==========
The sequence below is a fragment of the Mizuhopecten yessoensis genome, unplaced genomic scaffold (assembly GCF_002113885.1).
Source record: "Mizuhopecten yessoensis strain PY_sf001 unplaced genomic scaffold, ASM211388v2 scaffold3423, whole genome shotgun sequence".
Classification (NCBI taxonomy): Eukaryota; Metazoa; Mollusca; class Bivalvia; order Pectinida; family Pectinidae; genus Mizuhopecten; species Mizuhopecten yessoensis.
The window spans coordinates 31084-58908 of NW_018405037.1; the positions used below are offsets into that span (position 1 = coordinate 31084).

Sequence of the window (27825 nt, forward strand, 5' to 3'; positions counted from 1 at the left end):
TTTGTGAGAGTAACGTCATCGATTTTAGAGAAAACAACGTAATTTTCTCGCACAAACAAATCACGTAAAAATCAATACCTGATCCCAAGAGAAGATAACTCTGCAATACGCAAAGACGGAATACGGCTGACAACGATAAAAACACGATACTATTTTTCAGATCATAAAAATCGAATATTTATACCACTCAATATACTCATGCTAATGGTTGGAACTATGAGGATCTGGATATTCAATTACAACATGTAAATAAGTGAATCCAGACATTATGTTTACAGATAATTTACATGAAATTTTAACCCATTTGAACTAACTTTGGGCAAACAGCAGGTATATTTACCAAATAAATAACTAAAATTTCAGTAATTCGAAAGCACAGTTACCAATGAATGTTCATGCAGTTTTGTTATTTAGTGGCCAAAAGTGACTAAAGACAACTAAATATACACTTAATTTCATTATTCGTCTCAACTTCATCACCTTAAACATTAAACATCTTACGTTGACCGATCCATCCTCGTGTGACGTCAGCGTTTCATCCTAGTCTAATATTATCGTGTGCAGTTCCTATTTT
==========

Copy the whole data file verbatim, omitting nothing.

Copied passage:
The sequence below is a fragment of the Mizuhopecten yessoensis genome, unplaced genomic scaffold (assembly GCF_002113885.1).
Source record: "Mizuhopecten yessoensis strain PY_sf001 unplaced genomic scaffold, ASM211388v2 scaffold3423, whole genome shotgun sequence".
Classification (NCBI taxonomy): Eukaryota; Metazoa; Mollusca; class Bivalvia; order Pectinida; family Pectinidae; genus Mizuhopecten; species Mizuhopecten yessoensis.
The window spans coordinates 31084-58908 of NW_018405037.1; the positions used below are offsets into that span (position 1 = coordinate 31084).

Sequence of the window (27825 nt, forward strand, 5' to 3'; positions counted from 1 at the left end):
TTTGTGAGAGTAACGTCATCGATTTTAGAGAAAACAACGTAATTTTCTCGCACAAACAAATCACGTAAAAATCAATACCTGATCCCAAGAGAAGATAACTCTGCAATACGCAAAGACGGAATACGGCTGACAACGATAAAAACACGATACTATTTTTCAGATCATAAAAATCGAATATTTATACCACTCAATATACTCATGCTAATGGTTGGAACTATGAGGATCTGGATATTCAATTACAACATGTAAATAAGTGAATCCAGACATTATGTTTACAGATAATTTACATGAAATTTTAACCCATTTGAACTAACTTTGGGCAAACAGCAGGTATATTTACCAAATAAATAACTAAAATTTCAGTAATTCGAAAGCACAGTTACCAATGAATGTTCATGCAGTTTTGTTATTTAGTGGCCAAAAGTGACTAAAGACAACTAAATATACACTTAATTTCATTATTCGTCTCAACTTCATCACCTTAAACATTAAACATCTTACGTTGACCGATCCATCCTCGTGTGACGTCAGCGTTTCATCCTAGTCTAATATTATCGTGTGCAGTTCCTATTTT